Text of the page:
Relativistic Solar Electrons are observed in conjunction with flares
or coronal mass ejections (CMEs), however their formation mechanisms
seem elusive. The existence of non-thermal electrons in the solar
atmosphere and along the heliospheric field lines is deduced through
emission of electromagnetic waves and via direct in situ satellite
measurements at 1 AU. Their spectral shapes and the relative timing
with respect to imaging and spectrographic observations may identify
potential acceleration sites and processes controlling the formation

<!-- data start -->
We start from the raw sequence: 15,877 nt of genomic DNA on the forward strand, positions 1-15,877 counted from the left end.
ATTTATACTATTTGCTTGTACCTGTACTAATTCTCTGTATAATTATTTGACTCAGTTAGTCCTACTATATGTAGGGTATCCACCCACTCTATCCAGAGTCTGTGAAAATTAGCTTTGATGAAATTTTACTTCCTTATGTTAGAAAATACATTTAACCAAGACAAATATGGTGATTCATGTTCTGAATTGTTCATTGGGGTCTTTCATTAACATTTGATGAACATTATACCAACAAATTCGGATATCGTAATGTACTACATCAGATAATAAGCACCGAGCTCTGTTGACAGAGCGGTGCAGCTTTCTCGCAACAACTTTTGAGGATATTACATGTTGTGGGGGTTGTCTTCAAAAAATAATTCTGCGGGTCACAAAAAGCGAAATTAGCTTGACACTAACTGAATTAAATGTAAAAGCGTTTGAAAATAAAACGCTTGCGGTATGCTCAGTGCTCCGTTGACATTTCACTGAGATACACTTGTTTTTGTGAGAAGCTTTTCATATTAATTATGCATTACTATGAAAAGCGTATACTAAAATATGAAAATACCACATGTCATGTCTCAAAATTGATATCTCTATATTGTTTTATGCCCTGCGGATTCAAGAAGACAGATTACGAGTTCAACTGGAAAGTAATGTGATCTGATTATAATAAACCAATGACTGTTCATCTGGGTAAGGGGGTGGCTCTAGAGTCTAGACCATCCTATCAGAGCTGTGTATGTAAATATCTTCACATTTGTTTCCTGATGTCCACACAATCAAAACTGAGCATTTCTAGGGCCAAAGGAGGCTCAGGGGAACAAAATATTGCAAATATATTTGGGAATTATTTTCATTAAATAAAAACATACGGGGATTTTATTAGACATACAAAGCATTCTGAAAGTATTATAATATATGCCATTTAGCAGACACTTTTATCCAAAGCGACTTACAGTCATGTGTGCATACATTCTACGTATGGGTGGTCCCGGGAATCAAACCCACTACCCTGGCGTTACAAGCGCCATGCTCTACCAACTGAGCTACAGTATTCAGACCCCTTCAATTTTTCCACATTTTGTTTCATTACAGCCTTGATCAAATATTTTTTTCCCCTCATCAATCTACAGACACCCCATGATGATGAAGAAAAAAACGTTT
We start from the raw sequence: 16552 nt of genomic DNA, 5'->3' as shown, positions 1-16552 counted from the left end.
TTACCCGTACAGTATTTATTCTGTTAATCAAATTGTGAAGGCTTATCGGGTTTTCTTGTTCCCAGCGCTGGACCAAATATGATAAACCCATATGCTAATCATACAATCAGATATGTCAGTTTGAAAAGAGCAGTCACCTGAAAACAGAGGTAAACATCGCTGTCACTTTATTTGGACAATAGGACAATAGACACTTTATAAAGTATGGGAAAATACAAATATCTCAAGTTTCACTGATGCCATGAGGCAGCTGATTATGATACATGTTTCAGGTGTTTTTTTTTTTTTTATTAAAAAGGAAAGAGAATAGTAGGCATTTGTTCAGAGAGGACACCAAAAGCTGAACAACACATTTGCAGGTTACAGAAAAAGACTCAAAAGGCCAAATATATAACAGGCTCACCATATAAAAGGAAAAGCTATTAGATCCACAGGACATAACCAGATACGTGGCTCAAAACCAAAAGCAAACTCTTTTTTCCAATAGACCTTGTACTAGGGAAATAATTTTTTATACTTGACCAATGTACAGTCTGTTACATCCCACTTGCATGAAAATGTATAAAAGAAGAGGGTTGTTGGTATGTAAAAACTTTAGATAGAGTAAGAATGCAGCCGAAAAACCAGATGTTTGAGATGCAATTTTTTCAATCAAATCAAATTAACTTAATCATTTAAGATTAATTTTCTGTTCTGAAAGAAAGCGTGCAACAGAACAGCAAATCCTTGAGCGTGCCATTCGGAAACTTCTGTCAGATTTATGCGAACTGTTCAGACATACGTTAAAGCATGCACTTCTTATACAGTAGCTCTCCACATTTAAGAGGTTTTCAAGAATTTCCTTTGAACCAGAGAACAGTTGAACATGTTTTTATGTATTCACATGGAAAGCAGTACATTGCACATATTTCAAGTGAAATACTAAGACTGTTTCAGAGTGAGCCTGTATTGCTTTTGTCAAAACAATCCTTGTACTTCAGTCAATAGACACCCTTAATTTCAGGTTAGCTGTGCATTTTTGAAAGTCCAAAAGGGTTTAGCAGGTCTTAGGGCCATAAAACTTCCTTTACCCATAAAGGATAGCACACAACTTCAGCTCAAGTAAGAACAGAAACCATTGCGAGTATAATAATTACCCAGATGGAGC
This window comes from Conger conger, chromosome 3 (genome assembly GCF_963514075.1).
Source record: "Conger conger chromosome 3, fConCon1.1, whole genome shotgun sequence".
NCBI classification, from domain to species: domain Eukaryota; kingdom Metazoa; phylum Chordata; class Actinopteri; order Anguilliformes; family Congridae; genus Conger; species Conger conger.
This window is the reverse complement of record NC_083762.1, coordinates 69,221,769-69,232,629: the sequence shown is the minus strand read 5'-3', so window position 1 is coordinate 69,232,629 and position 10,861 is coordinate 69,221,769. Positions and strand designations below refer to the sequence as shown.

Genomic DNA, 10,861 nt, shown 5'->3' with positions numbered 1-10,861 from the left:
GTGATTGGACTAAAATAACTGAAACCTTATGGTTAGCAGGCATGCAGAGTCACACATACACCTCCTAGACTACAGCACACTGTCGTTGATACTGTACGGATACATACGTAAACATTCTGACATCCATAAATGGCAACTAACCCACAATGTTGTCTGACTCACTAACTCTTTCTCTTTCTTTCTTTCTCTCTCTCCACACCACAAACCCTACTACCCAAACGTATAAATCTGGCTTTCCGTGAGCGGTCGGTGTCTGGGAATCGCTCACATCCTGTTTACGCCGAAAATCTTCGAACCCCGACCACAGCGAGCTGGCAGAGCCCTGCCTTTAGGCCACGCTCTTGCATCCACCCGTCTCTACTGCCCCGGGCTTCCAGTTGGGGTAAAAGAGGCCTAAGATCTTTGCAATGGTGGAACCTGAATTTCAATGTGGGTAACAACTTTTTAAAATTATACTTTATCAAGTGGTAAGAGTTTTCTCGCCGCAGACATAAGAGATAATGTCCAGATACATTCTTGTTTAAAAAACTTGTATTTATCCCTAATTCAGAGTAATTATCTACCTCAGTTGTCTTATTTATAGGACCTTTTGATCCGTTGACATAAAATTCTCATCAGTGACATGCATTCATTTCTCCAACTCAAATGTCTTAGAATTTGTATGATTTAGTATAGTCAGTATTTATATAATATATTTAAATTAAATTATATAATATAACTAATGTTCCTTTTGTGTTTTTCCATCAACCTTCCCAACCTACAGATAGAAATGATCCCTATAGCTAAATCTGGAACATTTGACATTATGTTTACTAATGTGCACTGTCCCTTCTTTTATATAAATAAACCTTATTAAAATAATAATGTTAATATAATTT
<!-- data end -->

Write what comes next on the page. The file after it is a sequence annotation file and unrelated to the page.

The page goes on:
of the (delayed with respect to a timing of a flare or initiation of
CME) relativistic electrons. It is conjectured that the delayed
acceleration occurs along the stretched, closed coronal field lines,
when an anisotropic seed population of low-energy electrons is
injected in conjunction with the high frequency coronal radio bursts
behind the large CME, as recorded by radioheliographs. The
energization proceeds due to resonant interaction with oblique
whistler waves, which are excited by the nonisotropic seed electrons.
The flare serves mainly as a time reference for the electromagnetic
emissions, while the CME subsequently opens an access for the
relativistic electrons to the interplanetary medium.
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